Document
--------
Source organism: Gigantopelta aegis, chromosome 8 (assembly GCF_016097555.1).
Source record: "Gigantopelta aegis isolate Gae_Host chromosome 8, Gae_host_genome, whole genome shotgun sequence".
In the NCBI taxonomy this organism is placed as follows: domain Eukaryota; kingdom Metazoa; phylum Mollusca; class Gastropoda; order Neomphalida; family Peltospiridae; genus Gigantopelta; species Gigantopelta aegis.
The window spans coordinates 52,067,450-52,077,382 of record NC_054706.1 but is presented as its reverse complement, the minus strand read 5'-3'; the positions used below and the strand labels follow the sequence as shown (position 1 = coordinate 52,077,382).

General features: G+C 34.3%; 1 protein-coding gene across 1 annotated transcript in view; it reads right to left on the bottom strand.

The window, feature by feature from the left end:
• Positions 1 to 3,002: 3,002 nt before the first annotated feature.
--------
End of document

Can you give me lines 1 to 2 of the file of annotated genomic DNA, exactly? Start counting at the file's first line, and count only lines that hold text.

Source organism: Gigantopelta aegis, chromosome 8 (assembly GCF_016097555.1).
Source record: "Gigantopelta aegis isolate Gae_Host chromosome 8, Gae_host_genome, whole genome shotgun sequence".